This is happening in our view because Ken Saro Wiwa and his fellow colleagues are from a minority ethnic group and discriminated against. We make this assertion based on the fact that the current President of Nigeria, General Obasanjo from the majority Yoruba tribe was accused and condemned in 1995 for Treason-the highest crime to be committed against a nation-state. In 1998, he was released from Prison, cleared of the crime and subsequently won elections to become Nigerias President. It is instructive to note that by Nigerias constitution, no condemned person is eligible to contest elections into any political office. General Obasanjo was able to contest because he was cleared of the crime on the basis that he was unjustly tried and condemned. The same situation that applies to Ken Saro Wiwa and co.

In the light of the foregoing, we wish to recommend as follows:

That the Working Group:

1. Urges the Nigeria government to set up a process of clearing of the names of the Ogoni Nine.

2. Calls on the Nigeria government to provide adequate protection mechanism for minorities in the constitution and government policies and programmes.

3. Calls on the Nigerian government to provide an enabling environment for the conduct of free and fair elections in 2007

4. Prevails on the Nigerian government to provide a mechanism that will lead to the equal and proportional representation of Ogoni people with other nationalities in the forth coming elections as the present situation appears to completely marginalize the Ogoni people in political representation.

5. Calls on the Nigeria government to take active step in removing the veil of impunity that is perceived to surround political and electoral violence in Nigeria.

6. Pressures the Nigeria government to stop the crude and damaging process of economic liberalization and privatization that is driving the vast majority of members of oil bearing minorities to extreme poverty.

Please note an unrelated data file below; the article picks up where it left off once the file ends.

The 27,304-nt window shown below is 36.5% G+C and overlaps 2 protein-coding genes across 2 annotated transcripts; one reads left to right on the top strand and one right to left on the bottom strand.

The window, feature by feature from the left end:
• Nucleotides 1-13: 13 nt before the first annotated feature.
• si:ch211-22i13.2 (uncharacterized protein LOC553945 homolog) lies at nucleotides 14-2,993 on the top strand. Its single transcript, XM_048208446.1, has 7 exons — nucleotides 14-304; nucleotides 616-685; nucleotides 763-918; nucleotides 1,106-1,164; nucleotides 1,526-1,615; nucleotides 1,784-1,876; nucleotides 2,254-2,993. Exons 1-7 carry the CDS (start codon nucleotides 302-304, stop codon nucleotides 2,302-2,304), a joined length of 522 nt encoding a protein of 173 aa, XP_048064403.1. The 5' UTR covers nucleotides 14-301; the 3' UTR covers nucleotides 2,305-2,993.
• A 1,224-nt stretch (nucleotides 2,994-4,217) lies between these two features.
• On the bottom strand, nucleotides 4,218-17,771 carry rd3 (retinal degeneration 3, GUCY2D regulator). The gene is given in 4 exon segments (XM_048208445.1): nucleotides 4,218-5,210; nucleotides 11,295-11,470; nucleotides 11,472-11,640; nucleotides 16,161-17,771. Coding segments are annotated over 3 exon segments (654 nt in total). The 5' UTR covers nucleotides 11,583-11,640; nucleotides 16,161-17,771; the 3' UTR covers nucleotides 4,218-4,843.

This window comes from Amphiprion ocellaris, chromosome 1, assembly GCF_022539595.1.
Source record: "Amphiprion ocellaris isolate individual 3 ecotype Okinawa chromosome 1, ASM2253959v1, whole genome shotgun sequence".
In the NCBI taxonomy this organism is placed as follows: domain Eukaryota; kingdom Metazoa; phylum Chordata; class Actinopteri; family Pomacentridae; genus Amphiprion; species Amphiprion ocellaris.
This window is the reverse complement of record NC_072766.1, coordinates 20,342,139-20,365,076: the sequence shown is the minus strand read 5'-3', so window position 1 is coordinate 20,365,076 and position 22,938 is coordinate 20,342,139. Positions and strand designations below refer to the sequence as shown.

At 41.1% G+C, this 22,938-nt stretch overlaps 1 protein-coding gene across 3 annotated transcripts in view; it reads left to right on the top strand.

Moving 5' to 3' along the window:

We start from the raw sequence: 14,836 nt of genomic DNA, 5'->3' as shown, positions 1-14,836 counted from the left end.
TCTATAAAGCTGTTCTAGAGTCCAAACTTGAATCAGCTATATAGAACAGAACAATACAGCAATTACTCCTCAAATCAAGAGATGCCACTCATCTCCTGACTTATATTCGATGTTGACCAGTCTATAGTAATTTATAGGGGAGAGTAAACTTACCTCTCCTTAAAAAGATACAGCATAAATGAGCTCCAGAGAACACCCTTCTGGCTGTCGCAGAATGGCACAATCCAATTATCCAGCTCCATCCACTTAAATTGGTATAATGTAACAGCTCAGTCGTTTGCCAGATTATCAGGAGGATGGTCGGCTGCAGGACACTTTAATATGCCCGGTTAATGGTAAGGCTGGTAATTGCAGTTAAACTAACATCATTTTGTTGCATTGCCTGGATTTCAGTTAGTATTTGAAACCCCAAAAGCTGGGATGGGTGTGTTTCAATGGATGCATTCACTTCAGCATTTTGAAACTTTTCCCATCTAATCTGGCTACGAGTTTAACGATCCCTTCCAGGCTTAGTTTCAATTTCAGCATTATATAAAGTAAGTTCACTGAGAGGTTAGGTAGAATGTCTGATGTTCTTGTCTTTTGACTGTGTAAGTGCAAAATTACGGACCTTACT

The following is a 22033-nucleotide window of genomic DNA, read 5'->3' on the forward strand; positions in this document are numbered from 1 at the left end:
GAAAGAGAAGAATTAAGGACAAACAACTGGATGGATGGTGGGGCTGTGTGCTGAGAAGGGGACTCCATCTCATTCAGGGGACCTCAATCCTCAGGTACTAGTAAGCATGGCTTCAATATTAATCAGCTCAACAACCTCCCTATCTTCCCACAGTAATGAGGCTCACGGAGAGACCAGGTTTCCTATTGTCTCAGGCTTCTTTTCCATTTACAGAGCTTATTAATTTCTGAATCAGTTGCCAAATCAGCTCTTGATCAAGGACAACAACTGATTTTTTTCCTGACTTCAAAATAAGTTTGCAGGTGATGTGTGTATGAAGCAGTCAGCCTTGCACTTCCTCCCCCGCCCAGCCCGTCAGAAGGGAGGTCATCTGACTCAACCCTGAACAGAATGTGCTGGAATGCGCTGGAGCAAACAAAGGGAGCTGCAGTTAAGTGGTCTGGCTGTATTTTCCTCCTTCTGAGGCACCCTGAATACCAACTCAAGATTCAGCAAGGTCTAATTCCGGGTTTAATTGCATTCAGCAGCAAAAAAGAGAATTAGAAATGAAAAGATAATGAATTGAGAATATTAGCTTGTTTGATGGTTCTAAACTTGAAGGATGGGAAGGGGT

7. Asks the Nigerian government to stop the ongoing militarisation of the Niger Delta and withdraw all its military officers from the area.

8. Calls on the Rivers State Government to pay compensation to those whose homes were demolished during the demolition of Agip Shanty Town.

9. Calls on the Nigeria government to respect the decisions of International Human Rights bodies and implement the various recommendations of the 67th session of CERD which affects minorities.

10. Calls on the Nigeria government to promote multicultural education in schools especially to put in a national process of minority language education. The present reification of three languages should be stopped

11. Requests Shell Petroleum Development Company of Nigeria to suspend all activities in Ogoni until all the matters is resolved.

12. Requests that a well defined process of improving the socio-economic conditions of the Ogoni People is put in place by the Nigeria government as a matter of urgency. The Niger Delta Development Commission (NDDC) has failed the Ogoni people. Only one project has been implemented between 2000-2004. (See the previous MOSOP report, More than Rhetoric for further information

We also request that:

1. A moratorium be placed on oil production until and when an environmental audit has been done in Ogoni

2. The Independent Expert on Minorities issues consider visiting Nigeria for her to better appreciate the situation that Nigerias minorities face.

3. The UNHCR expedite actions on remedying the situation of Ogoni refugees in the UNHCR Camp in Benin Republic.

Thank you.

Legborsi Saro Pyagbara
International Advocacy Officer
Movement for the Survival of the Ogoni People (MOSOP)